One-a-day Challenge to Create Generative Art with Processing

Over the holiday break, I was introduced to a new form of digital making called generative art. Also referred to as algorithmic art or computer art, this type of work produces visual art in a digital format through a programming language called Processing and can be interactive, animated, or static.

Generative art is a practice where the artist “creates a process, such as a set of natural language rules, a computer program, a machine, or other procedural invention, which is then set into motion with some degree of autonomy contributing to or resulting in a completed work of art” (Wikipedia, n.d.).

SIDE NOTE: My sister got me into this. You should follow her daily drawing postings from @_madsquirrel on Twitter.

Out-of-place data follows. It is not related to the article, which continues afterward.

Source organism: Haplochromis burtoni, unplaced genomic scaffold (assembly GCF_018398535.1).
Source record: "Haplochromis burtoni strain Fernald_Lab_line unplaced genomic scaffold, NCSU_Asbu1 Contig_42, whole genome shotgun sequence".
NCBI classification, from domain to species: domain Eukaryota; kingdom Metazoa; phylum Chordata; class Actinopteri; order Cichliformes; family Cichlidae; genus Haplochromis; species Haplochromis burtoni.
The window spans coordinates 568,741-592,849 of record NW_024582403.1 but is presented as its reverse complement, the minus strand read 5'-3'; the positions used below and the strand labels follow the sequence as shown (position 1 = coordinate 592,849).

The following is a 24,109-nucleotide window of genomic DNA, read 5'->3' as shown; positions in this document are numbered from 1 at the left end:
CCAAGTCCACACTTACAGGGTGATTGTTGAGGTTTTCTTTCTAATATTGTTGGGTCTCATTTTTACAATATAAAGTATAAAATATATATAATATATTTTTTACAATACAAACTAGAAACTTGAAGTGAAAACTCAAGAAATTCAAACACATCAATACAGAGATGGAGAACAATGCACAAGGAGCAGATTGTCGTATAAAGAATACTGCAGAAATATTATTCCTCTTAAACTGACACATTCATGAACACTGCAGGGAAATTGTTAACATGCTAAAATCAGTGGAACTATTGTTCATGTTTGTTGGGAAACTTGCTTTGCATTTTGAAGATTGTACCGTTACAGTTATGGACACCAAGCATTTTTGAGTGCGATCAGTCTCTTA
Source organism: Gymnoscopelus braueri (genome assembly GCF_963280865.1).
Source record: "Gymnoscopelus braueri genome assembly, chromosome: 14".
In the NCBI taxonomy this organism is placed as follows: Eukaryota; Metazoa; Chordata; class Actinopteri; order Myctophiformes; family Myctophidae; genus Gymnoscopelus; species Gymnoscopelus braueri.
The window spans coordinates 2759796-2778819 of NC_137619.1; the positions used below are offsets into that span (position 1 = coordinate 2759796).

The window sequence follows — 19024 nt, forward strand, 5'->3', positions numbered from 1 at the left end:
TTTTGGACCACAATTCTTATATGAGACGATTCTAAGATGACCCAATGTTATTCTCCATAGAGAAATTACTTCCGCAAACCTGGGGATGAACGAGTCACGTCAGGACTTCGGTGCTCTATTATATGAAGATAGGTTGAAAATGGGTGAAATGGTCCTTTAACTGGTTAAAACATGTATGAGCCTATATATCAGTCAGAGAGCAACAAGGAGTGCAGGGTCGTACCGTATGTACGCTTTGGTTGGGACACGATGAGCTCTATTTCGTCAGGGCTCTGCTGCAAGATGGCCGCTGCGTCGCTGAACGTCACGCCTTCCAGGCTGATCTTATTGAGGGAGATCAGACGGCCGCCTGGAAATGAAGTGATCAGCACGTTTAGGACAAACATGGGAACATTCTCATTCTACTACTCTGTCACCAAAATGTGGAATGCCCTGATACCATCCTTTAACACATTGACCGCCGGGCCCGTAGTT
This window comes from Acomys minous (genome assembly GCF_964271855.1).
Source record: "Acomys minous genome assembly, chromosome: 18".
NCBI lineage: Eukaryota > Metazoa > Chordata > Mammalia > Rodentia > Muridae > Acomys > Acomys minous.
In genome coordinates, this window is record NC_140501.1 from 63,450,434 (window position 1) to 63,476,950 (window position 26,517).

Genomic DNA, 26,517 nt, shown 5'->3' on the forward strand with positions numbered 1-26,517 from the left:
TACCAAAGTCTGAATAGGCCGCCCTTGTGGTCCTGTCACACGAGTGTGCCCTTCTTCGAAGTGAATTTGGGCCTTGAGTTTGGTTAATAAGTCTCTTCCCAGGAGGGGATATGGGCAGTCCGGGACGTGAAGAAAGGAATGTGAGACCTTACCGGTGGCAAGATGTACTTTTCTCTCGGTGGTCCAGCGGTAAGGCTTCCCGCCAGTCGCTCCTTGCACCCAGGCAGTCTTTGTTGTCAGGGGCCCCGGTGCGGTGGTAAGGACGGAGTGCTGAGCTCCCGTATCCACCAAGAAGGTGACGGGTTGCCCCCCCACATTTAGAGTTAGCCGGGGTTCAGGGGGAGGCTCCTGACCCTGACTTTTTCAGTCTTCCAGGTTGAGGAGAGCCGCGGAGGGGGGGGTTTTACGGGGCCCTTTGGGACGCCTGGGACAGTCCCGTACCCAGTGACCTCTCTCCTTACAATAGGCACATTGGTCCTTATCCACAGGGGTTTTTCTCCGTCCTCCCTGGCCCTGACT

I’m reading Processing: A Programming Handbook for Visual Designers, by Casey Reas and Ben Fry, students led by John Maeda, published in 2014 by the MIT Press. The book is written well; it is primarily a textbook, a good resource text with a lot of exercises and practice code. It has proved to be incredibly helpful for understanding basic and intermediate concepts of the processing language. And, although, I have some background in coding already (python, html/css, and some javascript), I think it is a good beginner resource for those who may have little to no experience in programming languages.

You can download the free software from the website here to set up your working environment:

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